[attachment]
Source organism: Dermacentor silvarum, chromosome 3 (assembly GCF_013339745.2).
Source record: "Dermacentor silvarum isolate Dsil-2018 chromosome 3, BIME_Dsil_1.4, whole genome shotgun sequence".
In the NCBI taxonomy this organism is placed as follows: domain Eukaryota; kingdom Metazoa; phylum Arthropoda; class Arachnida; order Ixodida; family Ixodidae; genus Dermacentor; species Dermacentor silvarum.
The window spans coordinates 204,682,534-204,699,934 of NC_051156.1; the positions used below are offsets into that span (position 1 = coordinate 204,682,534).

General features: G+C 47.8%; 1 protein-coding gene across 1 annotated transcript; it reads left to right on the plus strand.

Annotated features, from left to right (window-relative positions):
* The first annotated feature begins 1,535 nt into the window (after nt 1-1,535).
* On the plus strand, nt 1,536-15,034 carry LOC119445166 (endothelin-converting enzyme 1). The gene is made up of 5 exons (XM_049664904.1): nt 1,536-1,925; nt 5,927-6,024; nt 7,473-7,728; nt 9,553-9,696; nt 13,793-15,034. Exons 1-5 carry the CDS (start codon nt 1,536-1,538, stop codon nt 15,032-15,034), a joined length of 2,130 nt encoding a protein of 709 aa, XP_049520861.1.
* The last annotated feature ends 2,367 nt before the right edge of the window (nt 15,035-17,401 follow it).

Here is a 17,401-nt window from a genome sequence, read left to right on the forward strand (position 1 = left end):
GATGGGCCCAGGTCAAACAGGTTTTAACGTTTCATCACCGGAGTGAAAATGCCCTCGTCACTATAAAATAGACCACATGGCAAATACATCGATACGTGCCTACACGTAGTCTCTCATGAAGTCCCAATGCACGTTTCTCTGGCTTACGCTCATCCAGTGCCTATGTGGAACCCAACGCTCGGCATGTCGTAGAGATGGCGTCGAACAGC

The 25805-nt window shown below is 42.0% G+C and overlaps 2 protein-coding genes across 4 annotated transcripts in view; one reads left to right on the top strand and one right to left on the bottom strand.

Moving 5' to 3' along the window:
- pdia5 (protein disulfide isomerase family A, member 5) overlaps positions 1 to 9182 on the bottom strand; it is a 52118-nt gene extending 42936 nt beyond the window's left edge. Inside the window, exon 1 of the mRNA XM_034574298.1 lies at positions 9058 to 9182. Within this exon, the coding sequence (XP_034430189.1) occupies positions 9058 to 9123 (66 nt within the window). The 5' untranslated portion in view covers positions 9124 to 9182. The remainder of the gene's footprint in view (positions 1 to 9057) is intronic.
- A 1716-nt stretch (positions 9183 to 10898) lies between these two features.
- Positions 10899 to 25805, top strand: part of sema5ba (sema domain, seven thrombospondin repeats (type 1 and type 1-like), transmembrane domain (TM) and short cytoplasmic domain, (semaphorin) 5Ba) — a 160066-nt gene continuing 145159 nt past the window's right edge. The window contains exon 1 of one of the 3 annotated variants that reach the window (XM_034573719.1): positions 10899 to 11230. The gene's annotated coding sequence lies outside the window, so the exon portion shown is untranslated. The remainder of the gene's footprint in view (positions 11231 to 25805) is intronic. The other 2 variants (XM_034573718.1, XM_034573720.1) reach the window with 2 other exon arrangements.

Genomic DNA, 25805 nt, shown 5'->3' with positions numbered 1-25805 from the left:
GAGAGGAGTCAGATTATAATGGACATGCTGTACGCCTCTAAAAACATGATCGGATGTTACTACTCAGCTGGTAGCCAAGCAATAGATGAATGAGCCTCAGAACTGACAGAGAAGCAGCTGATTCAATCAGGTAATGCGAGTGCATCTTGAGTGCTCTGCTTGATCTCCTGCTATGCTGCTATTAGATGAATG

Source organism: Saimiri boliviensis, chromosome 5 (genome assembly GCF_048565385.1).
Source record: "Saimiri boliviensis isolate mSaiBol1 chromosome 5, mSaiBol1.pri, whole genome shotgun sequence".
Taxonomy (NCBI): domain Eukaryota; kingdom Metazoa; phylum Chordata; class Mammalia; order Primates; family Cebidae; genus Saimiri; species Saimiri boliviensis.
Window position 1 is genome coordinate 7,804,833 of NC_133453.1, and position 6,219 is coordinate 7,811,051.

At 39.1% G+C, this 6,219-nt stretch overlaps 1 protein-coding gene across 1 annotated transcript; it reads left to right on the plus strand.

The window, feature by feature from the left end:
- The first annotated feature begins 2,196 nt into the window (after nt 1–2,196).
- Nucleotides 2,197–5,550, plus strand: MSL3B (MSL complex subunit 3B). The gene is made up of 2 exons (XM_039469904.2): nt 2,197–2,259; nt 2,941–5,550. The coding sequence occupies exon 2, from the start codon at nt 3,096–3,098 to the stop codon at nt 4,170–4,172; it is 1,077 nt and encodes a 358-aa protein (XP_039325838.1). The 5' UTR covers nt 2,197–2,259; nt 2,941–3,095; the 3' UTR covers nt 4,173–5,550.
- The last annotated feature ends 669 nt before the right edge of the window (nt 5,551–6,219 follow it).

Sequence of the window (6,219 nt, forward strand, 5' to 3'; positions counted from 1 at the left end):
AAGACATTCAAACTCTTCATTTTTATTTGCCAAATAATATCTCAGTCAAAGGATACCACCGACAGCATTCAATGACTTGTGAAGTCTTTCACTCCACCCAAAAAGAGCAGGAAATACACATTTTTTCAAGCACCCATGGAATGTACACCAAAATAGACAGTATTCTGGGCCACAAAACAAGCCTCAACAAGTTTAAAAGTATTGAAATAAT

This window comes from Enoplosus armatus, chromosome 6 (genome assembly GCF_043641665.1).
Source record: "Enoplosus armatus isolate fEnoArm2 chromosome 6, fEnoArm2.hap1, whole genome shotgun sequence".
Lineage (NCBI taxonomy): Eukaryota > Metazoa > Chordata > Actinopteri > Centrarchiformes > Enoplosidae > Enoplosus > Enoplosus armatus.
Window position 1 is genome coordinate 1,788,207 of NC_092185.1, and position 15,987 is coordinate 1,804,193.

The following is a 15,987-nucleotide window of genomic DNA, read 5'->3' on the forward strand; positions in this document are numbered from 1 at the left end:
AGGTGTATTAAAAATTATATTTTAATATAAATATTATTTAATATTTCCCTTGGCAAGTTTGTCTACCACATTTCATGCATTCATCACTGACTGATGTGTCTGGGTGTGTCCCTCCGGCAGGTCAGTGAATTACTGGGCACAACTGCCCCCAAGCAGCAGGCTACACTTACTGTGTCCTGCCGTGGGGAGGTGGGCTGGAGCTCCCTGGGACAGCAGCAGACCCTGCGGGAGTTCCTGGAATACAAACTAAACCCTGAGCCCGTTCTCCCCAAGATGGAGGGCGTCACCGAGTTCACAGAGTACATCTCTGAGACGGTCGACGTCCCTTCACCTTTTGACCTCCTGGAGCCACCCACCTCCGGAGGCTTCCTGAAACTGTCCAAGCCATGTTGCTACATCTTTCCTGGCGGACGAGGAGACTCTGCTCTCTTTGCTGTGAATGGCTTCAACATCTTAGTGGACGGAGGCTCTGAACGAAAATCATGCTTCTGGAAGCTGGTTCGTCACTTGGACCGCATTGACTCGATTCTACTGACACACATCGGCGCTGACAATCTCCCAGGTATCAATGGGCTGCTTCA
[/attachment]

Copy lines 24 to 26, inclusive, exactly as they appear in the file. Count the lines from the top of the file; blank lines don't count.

The window, feature by feature from the left end:
- The first annotated feature begins 2,196 nt into the window (after nt 1–2,196).
- Nucleotides 2,197–5,550, plus strand: MSL3B (MSL complex subunit 3B). The gene is made up of 2 exons (XM_039469904.2): nt 2,197–2,259; nt 2,941–5,550. The coding sequence occupies exon 2, from the start codon at nt 3,096–3,098 to the stop codon at nt 4,170–4,172; it is 1,077 nt and encodes a 358-aa protein (XP_039325838.1). The 5' UTR covers nt 2,197–2,259; nt 2,941–3,095; the 3' UTR covers nt 4,173–5,550.